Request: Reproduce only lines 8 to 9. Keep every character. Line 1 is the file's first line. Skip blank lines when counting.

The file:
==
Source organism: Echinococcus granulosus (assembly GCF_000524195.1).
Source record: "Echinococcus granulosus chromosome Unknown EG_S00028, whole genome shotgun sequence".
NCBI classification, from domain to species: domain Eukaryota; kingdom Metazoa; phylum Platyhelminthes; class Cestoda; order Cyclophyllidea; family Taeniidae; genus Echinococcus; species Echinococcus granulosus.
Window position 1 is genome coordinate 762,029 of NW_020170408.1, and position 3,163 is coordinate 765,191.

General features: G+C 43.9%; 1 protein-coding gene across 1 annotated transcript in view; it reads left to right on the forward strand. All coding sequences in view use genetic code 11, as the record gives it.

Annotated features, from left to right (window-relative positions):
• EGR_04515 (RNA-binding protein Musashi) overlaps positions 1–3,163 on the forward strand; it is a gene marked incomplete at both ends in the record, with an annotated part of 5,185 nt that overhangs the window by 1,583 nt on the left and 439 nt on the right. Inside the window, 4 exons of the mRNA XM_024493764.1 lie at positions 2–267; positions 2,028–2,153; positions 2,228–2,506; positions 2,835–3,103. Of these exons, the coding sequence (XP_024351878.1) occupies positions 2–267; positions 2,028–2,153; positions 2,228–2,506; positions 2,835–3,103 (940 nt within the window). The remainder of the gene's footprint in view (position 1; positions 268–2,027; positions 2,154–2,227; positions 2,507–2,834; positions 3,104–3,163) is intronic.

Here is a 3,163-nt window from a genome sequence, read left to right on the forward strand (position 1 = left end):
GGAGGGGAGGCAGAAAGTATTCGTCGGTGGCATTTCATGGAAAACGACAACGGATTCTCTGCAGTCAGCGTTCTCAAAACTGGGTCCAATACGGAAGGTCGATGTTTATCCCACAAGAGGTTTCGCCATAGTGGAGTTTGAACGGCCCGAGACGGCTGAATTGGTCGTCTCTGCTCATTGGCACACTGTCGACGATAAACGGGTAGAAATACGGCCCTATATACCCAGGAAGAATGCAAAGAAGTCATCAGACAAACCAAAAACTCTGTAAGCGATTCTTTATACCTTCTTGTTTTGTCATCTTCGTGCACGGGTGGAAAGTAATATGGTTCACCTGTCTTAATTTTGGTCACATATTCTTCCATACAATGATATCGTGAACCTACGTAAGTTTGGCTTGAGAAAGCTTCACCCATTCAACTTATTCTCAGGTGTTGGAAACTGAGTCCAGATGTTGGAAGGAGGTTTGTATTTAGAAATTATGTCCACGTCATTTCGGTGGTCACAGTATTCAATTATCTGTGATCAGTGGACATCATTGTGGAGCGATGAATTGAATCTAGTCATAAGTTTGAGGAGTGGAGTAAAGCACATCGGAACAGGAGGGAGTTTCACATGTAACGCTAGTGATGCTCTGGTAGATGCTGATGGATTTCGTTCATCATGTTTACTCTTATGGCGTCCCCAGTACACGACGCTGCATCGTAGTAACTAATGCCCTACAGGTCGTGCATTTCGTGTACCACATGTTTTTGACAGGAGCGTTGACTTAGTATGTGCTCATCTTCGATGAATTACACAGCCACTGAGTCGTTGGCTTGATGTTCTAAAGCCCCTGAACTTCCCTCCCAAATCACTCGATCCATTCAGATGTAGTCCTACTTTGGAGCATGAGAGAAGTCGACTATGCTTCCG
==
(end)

Here is a 3,163-nt window from a genome sequence, read left to right on the forward strand (position 1 = left end):
GGAGGGGAGGCAGAAAGTATTCGTCGGTGGCATTTCATGGAAAACGACAACGGATTCTCTGCAGTCAGCGTTCTCAAAACTGGGTCCAATACGGAAGGTCGATGTTTATCCCACAAGAGGTTTCGCCATAGTGGAGTTTGAACGGCCCGAGACGGCTGAATTGGTCGTCTCTGCTCATTGGCACACTGTCGACGATAAACGGGTAGAAATACGGCCCTATATACCCAGGAAGAATGCAAAGAAGTCATCAGACAAACCAAAAACTCTGTAAGCGATTCTTTATACCTTCTTGTTTTGTCATCTTCGTGCACGGGTGGAAAGTAATATGGTTCACCTGTCTTAATTTTGGTCACATATTCTTCCATACAATGATATCGTGAACCTACGTAAGTTTGGCTTGAGAAAGCTTCACCCATTCAACTTATTCTCAGGTGTTGGAAACTGAGTCCAGATGTTGGAAGGAGGTTTGTATTTAGAAATTATGTCCACGTCATTTCGGTGGTCACAGTATTCAATTATCTGTGATCAGTGGACATCATTGTGGAGCGATGAATTGAATCTAGTCATAAGTTTGAGGAGTGGAGTAAAGCACATCGGAACAGGAGGGAGTTTCACATGTAACGCTAGTGATGCTCTGGTAGATGCTGATGGATTTCGTTCATCATGTTTACTCTTATGGCGTCCCCAGTACACGACGCTGCATCGTAGTAACTAATGCCCTACAGGTCGTGCATTTCGTGTACCACATGTTTTTGACAGGAGCGTTGACTTAGTATGTGCTCATCTTCGATGAATTACACAGCCACTGAGTCGTTGGCTTGATGTTCTAAAGCCCCTGAACTTCCCTCCCAAATCACTCGATCCATTCAGATGTAGTCCTACTTTGGAGCATGAGAGAAGTCGACTATGCTTCCG